We can start coding our Telegram bot by extending well-known TelegramLongPollingBot, by adding externally configured botUsername, botToken and implementing onUpdateReceived method. Obviously, we also have to implement our listener of ApplicationReadyEvent aimed to register our bot after starting our Spring Boot Application. As shown below, the sending of Telegram messages is encapsulated in the following TelegramSenderService:

public class TelegramBot extends TelegramLongPollingBot implements ApplicationListener<ApplicationReadyEvent> {
   private final TelegramSenderService telegramSenderService;

private String botUsername;

private String botToken;

   public void onUpdateReceived(Update update) {
       log.debug("Update object {}", update);
       String question;
       if (update.hasMessage() && update.getMessage().hasText()) {
           String message_text = update.getMessage().getText();
           long chat_id = update.getMessage().getChatId();
           telegramSenderService.sendMessage(chat_id, question);

   public void onApplicationEvent(@NotNull ApplicationReadyEvent event) {
       try {
           TelegramBotsApi botsApi = new TelegramBotsApi(DefaultBotSession.class);
       } catch (TelegramApiException e) {
           log.error("Failed to register telegram bot", e);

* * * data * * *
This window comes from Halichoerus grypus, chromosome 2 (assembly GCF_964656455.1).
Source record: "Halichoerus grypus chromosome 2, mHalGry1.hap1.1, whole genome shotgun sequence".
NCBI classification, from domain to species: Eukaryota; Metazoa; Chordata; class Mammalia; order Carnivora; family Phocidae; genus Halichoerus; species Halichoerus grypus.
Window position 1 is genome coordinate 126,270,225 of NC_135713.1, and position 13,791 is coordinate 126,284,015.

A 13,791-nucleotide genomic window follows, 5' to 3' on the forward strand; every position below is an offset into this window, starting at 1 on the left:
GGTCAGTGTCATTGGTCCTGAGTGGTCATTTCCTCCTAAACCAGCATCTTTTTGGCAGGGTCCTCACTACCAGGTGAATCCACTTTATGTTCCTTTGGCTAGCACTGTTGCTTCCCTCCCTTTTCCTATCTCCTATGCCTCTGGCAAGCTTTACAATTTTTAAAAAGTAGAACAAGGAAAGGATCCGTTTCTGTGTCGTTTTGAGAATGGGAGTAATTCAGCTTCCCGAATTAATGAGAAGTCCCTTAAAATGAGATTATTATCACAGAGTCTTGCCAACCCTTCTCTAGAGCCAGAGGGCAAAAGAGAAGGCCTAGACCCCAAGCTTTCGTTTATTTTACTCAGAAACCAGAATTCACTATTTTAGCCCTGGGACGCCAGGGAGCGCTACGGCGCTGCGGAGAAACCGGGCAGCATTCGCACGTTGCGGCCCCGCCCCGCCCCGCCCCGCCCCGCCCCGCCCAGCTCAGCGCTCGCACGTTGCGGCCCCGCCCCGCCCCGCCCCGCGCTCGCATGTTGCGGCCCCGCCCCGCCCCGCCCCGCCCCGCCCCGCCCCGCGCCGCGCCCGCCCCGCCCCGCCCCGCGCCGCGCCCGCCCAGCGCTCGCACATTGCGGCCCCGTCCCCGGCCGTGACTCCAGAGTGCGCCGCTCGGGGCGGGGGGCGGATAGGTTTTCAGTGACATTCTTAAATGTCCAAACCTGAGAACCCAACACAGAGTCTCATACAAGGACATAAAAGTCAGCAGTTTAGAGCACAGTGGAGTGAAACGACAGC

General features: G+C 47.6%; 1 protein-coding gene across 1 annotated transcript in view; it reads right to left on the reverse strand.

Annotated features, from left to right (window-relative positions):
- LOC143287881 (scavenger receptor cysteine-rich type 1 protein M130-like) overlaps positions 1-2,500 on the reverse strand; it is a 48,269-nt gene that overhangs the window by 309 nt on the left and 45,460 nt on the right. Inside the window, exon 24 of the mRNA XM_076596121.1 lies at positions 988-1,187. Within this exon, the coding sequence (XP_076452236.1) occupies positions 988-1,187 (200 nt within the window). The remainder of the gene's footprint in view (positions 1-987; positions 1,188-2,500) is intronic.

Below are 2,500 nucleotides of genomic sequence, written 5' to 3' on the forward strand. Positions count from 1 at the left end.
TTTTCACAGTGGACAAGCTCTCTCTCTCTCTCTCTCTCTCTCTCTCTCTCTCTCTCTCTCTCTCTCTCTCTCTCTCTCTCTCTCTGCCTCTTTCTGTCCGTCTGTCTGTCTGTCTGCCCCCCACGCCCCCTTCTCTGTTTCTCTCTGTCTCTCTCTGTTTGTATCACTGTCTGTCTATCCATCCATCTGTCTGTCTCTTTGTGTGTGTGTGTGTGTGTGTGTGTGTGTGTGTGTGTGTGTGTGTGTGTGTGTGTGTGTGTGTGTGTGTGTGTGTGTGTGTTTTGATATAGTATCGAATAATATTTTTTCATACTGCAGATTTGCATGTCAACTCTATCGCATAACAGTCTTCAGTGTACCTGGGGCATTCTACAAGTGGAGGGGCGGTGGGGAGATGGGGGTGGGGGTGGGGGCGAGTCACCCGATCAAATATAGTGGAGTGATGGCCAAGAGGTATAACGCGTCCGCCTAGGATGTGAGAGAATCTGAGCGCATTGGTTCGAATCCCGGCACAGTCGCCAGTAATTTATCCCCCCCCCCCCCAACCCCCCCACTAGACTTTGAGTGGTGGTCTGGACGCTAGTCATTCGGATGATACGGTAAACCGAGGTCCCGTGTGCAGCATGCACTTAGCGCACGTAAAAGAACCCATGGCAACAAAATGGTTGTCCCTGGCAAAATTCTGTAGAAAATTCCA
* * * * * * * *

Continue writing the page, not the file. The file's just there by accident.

public String getBotUsername() {
   return botUsername;

   public String getBotToken() {
   return botToken;


TelegramSenderService: “Synchronous completion” case

On the code below, it is worth paying attention to:

  • parseMode
  • sendTypingEffect method

The parseMode is useful in cases where LLM answers to query using Markdown. As is known, LLMs like OpenAI gpt-4 , Ollama gemma are able to answer using Markdown syntax. For such models we can configure our application in the following way:

The sendTypingEffect method enhances user experience via “simulation of typing” as a reaction to a user query.

public class TelegramSenderServiceImpl extends DefaultAbsSender implements TelegramSenderService {

   private final ChatService chatService;

   private String parseMode;

public void sendMessage(Long chatId, String text) {
   sendMessage(chatId,, parseMode);

   protected TelegramSenderServiceImpl(@Value("${}") String botToken, ChatService chatService) {
       super(new DefaultBotOptions(), botToken);
       this.chatService = chatService;

     private void sendMessage(Long chatId, String text, String parseMode) {
       SendMessage message = new SendMessage();

       log.debug("Message to send {} ", message);
       try {
       } catch (TelegramApiException e) {
           log.error("TelegramApiException", e);